Author(s): Gerry Duggan
Artist(s): Phil Noto, Rod Reis
Colorist(s): Phil Noto, Rod Reis
Letterer: VC’s Cory Petit
Genre: Action, Superhero, Supernatural
Published Date: 12/28/2022
Reunited and it feels so bad! Some reunions – like those with an evil ex who rules a dimension of demons – are not so great. Sometimes even having your AMAZING FRIENDS at your side isn’t enough to save things.
Dark Web: X-Men #2 – written by Gerry Duggan with art and colors by Phil Noto & Rod Reis, and letters by VC’s Cory Petit – continues the mutant team’s capture in Limbo, along with Forge’s attempts to help save New York. The issue kicks off with the reveal of Madelyne Pryor’s plan to steal Jean Grey’s Cerebro backup memories, including those of holding a young Nate Grey. She’s ready to reclaim those thoughts as she uses her magic and telepathy to trick Jean and Magik into unlocking the memory device.
While Madelyne enacts her plan, Cyclops and Havok have a reckoning about the older brother’s role on the team, digging into Forge’s reason for adding Havok. This is intercut with Forge’s attempts to protect the people of Central Park from demonic hotdog carts and more, leading them into the Treehouse (the current X-Men base of operations) while the other mutants try to stop Pryor. The plots connect as Forge helps Cyclops realize that Jean might need help, breaking the telepath from Madelyne’s spell, and returning her to her adult form in the mindscape.
The woven structure of the issue plays well to the artist strengths of both Noto and Reis and gives a strong reason for the similar styles to co-exist in the issue. Duggan’s script is simple in its execution, creating a solid foundation for the artists to experiment and play with. Noto approaches his section with a typical painterly quality, while Reis gets to use some of the techniques refined during his time on New Mutants, incorporating a picture book style during the dreamscape sequence with Jean and Illyana. The difference in approaches is evident even in the panel borders, with Noto employing tight, refined lines while Reis uses scratchy, looser strokes to make up the panels.
Duggan’s writing does an excellent job of unifying these styles through characterization, including a touching moment of growth and self-actualization from Havok, who empathizes and offers a compassionate hand to Madelyne. He understands her feeling of being used as a pawn, and through the power of therapy, is in a place to extend a helping hand. The building of that moment, and the follow-up of Scott and Alex beginning to hash out their issues, gives the script an emotional core that speaks to the story. Just as Madelyne is attempting to reunify herself, so too are the other characters and even the art in the issue.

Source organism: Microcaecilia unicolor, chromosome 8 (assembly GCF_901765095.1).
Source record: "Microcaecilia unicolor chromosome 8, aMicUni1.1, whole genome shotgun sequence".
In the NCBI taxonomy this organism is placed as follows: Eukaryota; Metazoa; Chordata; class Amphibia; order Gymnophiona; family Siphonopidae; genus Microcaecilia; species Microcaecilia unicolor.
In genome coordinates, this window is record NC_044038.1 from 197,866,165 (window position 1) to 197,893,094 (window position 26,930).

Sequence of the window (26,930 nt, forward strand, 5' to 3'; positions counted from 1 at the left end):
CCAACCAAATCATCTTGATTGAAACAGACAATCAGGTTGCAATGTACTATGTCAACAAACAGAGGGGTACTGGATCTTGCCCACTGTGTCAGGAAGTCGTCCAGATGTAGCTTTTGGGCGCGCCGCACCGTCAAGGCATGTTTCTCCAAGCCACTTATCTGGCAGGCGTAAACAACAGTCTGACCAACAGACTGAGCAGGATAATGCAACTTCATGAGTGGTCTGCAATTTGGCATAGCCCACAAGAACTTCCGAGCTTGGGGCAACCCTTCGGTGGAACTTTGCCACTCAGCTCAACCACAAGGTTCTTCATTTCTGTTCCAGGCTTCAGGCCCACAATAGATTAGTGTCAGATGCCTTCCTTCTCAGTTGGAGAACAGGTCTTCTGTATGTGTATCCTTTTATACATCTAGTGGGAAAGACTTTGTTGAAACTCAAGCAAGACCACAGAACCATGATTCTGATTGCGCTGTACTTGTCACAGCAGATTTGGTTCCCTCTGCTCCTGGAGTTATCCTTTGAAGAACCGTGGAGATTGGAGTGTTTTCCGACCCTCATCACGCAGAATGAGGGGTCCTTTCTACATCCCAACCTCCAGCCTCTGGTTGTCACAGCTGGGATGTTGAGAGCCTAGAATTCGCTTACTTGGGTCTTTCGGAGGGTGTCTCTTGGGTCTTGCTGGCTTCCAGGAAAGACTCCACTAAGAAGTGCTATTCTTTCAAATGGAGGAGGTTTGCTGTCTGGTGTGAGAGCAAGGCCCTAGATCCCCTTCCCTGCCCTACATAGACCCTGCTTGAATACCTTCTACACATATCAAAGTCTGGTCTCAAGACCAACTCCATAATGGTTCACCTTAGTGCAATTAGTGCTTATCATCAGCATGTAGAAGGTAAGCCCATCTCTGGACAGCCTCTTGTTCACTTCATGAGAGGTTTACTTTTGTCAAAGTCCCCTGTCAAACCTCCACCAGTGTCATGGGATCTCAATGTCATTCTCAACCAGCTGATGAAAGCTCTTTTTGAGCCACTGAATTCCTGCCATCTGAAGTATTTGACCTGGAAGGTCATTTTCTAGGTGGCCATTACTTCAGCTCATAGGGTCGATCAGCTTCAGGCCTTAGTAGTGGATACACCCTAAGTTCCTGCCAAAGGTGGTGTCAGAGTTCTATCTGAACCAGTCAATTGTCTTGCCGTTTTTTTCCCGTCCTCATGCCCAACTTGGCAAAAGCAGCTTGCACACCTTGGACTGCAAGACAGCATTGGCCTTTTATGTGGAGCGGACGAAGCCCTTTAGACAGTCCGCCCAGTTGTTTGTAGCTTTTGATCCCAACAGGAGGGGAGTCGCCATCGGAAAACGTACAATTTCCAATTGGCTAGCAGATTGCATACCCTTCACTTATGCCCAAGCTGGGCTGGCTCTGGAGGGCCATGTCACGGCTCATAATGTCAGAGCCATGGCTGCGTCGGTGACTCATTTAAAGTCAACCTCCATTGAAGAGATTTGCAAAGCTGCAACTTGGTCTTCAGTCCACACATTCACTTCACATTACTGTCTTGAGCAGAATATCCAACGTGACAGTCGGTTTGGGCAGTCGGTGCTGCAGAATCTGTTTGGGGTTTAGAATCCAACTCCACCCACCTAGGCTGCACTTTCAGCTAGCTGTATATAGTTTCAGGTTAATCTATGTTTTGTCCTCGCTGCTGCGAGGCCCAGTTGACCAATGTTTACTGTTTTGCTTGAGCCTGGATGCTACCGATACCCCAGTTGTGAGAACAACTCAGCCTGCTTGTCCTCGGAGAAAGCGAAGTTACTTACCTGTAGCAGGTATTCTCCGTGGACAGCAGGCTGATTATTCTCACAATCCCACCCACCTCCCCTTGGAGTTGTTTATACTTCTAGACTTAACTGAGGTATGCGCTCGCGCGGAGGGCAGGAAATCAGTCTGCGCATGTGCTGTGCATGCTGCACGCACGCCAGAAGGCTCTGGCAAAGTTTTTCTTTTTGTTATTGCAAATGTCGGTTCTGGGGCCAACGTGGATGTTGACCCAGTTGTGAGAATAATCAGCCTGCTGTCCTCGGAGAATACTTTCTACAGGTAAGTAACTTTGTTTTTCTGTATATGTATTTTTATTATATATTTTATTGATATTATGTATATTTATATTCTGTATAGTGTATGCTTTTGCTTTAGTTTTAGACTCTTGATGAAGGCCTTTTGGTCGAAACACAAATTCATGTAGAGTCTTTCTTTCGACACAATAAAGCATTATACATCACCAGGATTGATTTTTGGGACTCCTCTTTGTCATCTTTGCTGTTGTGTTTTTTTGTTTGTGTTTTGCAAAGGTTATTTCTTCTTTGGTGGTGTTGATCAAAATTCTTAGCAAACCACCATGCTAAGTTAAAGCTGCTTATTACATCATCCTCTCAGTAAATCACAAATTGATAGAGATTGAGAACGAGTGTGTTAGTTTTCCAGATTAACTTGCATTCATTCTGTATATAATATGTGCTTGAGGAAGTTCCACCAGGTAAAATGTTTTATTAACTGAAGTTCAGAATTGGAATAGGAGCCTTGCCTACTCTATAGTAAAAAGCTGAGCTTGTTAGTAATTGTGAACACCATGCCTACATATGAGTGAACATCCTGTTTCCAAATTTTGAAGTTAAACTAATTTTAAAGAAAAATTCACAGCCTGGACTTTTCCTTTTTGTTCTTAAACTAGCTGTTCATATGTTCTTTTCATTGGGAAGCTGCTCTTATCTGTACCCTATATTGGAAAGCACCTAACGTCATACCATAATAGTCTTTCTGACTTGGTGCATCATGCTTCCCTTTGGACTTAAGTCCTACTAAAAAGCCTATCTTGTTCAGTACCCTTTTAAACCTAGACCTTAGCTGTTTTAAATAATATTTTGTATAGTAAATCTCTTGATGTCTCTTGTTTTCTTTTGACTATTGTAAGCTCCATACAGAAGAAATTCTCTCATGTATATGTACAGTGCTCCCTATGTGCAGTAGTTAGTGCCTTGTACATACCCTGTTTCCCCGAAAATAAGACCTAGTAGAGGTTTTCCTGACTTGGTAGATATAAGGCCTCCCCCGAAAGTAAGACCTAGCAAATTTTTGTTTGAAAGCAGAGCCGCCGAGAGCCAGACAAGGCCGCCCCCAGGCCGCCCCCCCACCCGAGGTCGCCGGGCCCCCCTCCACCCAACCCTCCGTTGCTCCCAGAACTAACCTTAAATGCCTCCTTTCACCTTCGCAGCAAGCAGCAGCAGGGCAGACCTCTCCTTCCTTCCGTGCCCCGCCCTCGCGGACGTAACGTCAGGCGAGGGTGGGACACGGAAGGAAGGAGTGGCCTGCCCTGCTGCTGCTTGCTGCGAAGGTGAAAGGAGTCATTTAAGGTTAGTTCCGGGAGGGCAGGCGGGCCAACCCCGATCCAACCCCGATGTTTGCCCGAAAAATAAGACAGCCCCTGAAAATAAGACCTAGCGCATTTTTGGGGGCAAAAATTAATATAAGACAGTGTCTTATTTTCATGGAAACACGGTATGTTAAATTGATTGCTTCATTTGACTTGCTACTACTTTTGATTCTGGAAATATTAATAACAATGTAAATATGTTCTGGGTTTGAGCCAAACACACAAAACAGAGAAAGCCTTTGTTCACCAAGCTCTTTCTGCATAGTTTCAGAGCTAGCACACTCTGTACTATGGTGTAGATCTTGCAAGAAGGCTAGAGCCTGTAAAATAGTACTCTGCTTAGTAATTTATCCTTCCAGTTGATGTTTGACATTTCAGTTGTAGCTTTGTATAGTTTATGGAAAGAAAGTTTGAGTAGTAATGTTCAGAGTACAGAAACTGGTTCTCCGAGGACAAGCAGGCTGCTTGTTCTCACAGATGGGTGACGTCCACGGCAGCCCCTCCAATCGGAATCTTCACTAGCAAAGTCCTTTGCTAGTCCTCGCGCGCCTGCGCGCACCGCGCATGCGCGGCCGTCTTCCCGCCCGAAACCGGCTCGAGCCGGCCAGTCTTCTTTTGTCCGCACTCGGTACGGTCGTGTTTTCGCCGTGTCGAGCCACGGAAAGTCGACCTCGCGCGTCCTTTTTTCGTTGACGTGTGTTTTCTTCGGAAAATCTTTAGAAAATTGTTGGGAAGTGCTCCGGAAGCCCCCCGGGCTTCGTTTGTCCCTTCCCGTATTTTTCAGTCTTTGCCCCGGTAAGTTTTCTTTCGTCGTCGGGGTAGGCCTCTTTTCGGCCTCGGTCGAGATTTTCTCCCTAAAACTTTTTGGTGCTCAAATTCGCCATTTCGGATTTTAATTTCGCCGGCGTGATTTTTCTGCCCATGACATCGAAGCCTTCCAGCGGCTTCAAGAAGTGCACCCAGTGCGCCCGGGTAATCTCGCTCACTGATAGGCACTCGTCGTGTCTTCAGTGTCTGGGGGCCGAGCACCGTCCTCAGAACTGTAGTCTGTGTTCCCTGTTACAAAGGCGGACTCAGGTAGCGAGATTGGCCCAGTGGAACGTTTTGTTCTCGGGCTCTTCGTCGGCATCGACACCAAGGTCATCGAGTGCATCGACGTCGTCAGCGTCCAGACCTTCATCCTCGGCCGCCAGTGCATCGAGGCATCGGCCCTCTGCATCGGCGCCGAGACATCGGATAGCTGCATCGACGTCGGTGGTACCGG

The art and direction for the sequences help in keeping the story light when weaving around these complex backstories and character motivations. The best element of the issue is a great visual gag, in which Madelyne traps Cyclops by hanging a bunch of puppies around the hero while stealing his visor. If he tries to use his powers to escape, he runs the risk of annihilating the puppies. It’s a diabolic plan, and Noto’s rendering of the puppies in a mobile fashion is an image that’ll forever be seared in my brain.
The gag pays off after Madelyne leaves, and the Summer brothers try to get one of the loose pups to retrieve the discarded visor. For a moment, it looks like it’s about to work, but inches before the dog curls up for a nap. Noto’s composition for this sequence is beautiful, undercutting a moment of pure frustration with adorable movement in just two panels. It’s a testament to the artist’s ability to convey tight, economical storytelling without sacrificing tone or detail in the moment.
Reis exhibits a similar ability in economic storytelling, but where Noto’s comes from humor, Reis thrives with a more action-oriented focus. During the young Jean and Illyana’s exploration of the dreamscape mansion, The two are attacked by Apocalypse, spied on by Mr. Sinister, and help to ‘rescue’ Madelyne from a gang of Bamfs. The moments of the two attacking these foes, along with their hectic running throughout the mansion, are constructed in a manner of kinetic sequences that sell the childlike framing that this dreamscape takes. Reis uses strong linework to convey the notion of the moment in the panel of Illyana using her stick to attack Apocalypse, breaking the hit and then the explosion of beetles in a concise flow of beats. Overlaying the sequences with a harsh red background only heightens that sense of movement, fueling the harsh attack and the resulting chaos of the beetles fleeing.
Dark Web: X-Men #2 is an excellent example of the symbiosis that two artists can achieve working on an issue together, building off a strong script to deliver a cohesive and visually compelling story. Duggan captures the heart of the X-Men, drama and all, with this issue, weaving a complicated backstory and character development into a thematic core that becomes reflected in the artistic sensibilities. Noto and Reis are a perfect combination for this issue, utilizing both the former’s signature organized, painterly style with the more chaotic, expressive storybook approach the latter developed. Like the X-Men tie-in for Devil’s Reign, this series continues to be an excellent place for X-fans to see the team grappling with their place in the Marvel universe, while also sorting out elements of the X-line.
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